Split with Palace of Diocletian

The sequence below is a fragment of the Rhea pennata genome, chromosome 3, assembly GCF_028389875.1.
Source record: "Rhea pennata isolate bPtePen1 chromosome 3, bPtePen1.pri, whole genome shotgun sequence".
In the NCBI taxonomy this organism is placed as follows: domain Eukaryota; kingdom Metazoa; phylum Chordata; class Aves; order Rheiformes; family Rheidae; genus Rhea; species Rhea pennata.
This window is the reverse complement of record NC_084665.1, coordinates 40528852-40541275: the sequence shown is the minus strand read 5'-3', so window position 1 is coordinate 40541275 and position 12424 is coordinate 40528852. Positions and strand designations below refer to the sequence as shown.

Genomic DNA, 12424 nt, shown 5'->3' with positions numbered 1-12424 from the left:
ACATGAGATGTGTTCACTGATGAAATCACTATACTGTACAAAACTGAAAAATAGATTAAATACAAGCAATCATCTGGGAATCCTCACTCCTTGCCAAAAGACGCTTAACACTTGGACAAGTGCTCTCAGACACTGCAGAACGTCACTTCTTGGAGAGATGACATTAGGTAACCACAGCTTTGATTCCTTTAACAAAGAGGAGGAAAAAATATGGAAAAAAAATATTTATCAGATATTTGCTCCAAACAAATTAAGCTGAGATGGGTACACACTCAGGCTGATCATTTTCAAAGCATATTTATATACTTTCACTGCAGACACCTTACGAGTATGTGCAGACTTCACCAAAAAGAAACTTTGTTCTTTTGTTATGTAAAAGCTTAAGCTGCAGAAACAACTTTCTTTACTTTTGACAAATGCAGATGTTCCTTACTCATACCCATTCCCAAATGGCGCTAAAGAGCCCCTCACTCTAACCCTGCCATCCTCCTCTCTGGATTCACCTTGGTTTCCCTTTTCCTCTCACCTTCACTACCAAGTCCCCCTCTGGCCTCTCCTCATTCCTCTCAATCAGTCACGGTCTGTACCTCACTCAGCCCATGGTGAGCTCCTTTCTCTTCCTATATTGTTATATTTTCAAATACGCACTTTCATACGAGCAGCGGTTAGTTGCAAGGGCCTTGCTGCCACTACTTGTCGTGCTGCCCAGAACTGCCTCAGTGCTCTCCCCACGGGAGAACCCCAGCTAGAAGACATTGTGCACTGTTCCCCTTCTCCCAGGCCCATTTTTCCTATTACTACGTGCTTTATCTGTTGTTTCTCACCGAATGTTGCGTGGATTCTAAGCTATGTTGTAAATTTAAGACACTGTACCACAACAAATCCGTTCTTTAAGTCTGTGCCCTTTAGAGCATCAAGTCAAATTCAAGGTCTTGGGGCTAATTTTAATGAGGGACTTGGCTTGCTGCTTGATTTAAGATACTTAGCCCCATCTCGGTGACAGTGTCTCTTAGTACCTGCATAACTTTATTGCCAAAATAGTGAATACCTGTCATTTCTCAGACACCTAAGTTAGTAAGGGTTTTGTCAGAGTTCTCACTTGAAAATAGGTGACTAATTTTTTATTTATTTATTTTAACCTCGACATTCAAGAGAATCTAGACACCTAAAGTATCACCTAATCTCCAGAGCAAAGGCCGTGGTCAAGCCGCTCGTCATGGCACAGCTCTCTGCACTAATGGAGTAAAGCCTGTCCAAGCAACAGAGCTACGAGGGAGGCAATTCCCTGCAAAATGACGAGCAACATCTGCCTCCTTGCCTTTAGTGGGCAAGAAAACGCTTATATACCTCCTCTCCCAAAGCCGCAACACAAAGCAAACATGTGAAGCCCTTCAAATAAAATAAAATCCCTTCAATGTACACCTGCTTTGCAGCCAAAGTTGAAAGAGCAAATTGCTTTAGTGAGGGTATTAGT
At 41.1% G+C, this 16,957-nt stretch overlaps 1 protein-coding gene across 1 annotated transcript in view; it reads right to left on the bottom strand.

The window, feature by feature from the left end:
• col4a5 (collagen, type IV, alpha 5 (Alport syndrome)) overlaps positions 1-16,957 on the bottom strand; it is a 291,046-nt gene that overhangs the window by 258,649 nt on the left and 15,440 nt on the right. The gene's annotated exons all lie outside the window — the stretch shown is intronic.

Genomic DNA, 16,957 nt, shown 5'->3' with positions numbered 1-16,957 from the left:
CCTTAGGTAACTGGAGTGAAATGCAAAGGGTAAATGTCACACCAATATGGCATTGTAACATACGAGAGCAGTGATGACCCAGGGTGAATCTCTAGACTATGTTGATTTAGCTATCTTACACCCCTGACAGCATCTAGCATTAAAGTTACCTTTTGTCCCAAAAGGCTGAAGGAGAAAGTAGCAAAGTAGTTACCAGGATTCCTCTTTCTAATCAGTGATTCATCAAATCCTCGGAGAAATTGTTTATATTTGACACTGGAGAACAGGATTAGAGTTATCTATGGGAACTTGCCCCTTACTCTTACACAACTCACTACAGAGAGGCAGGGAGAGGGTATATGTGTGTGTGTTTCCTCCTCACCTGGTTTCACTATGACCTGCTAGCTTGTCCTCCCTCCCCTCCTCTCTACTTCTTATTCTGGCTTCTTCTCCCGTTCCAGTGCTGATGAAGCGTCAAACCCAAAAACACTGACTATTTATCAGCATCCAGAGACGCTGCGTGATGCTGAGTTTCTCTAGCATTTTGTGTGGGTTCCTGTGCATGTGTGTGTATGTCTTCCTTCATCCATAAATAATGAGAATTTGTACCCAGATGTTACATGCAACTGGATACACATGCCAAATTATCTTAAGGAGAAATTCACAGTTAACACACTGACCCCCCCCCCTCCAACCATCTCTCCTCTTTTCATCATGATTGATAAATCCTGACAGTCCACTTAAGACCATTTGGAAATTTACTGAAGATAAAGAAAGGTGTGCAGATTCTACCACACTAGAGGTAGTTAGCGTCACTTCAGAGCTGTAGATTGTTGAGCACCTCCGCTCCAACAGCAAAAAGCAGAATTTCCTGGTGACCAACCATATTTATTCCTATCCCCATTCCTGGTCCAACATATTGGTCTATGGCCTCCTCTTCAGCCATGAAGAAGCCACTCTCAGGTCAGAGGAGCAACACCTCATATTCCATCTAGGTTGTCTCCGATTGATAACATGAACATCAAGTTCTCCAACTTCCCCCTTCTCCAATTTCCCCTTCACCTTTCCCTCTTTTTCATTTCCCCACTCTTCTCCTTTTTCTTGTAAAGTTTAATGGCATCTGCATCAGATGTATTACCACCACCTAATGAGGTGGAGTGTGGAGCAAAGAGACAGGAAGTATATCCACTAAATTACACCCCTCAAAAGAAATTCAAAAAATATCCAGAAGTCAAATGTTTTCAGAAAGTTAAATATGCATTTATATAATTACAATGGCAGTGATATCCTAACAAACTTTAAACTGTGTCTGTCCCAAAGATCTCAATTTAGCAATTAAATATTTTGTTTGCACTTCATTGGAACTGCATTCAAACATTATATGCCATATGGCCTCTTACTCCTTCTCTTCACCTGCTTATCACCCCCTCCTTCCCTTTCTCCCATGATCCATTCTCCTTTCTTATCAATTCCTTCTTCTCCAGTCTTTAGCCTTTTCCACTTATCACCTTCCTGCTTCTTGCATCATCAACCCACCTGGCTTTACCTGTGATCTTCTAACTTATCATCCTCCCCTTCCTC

Split history starts with Diocletian’s Palace which was built between 295 and 305, and is the most important and best preserved Roman building in Croatia. It was built for the Roman Emperor Diocletian (c. 235-316) who was born near Salona and was known as the re-organiser of the Empire and a persecutor of Christians. His decision to spend the last years of his life here can be explained by its closeness to Salona (see below) and the existence of medicinal sulphur springs in the area. Diocletian came to Split only after his abdication (305) and once he died the palace was left to the Emperor’s family. Thus it became a refuge for persecuted members of that family, and the last Roman Emperor, Iulius the Nephew hid here and died (480) surviving the fall of the Western Roman Empire. The ground plan of the palace is in the form of an irregular rectangle, fortified to the east, north and west with towers. The eastern and western sides are 215 m in length and the southern and northern walls are 180 m. The palace covers an area of 38 500 ml. Its form unites elements of Roman villas and fortified castles. It was built of stone from Dalmatia (Brae, Trogir) and some stone was brought from Egypt, Greece and Italy. The northern wall of the palace is the most ornate, as it faced Salona. Originally it was fortified with six towers, of which only the two on the corner have been well preserved. The wall is divided up by large win- dows in the upper part, and in the centre is the Golden Gate (Porta aurea), decorated with niches, pilasters, consoles and semicircular arches over the entrance. There were statues of the tetrarchs (four emperors) over the cornices. Over the gate there was originally a passageway for the guard, and in the Middle Ages battlements were added for the same reason. In the outer passageway over the Golden Gate in the early Middle Ages the early Christian church of St. Martin’s (Sveti Martin) was built. The altar rail remains in situ with an inscription and ornamental moulding with a memorial to the priest Dominic, a barrel vault and windows with stone bars. This church was an early Romanesque triple-naved basilica to which Iuraj Dalmatinac added a Gothic chapel (St. Arnir) on its J southern side in 1444 and carved a relief with the scene of The stoning of St. Arnir (s. Kastel Lukšić). Beside the church there is an elegant Baroque bell tower (18th century) and nearby a huge statue by Ivan Mestrovic’ of Grgur Ninski (Gregory of Nin; s. Nin). The eastern wall of the palace has been well preserved. In the centre is the Silver Gate (Porta argentea) which is similar to the northern gate, in a humbler form, and the wall ends with a tower on the corner of Hrvojeva street and the promenade, Riva. The western wall is least visible because of buildings built later right up against the wall. In the centre is the Iron Gate (Porta ferra) which is in the same forrn as the eastern gate. In the outer passageway over i the gate is the early medieval church Our Lady of the Bell-tower (Gospa od Zvonika; St. Theodore, Sv. Teodor). The church has an early Romanesque bell-tower dating from the end of the 11th century, the oldest in Split. On the altar rail, the prior of Split, Purmin, is mentioned. In the church a particular feature is ‘al. the early Renaissance lunette with a scene of Our Lady the Protectress (1480) and the Romanesque Madonna and Child in the Treasury of the Cathedral also comes from this church. The southern facade now runs along the promenade (Riva). In the Roman era the sea came right up to the wall and thus the Bronze Gate (Porta aenea) was used by boats. The lower part of this entrance was rnost ornate and monumental. Over the lower part there was a porch with arcades (crypto-porticus) and the bronze gate led into the ground floor rooms of the palace, the cellars, which occupied the entire southern side of the building. The cellars have been very well preserved, and the western side is open to the public. The palace was the centre of the future city of Split. It experienced a transfor- mation during the 5th and 6th centuries when new inhabitants moved in. At the end of the last century there were 280 houses in the palace with 2 600 inhabitants.

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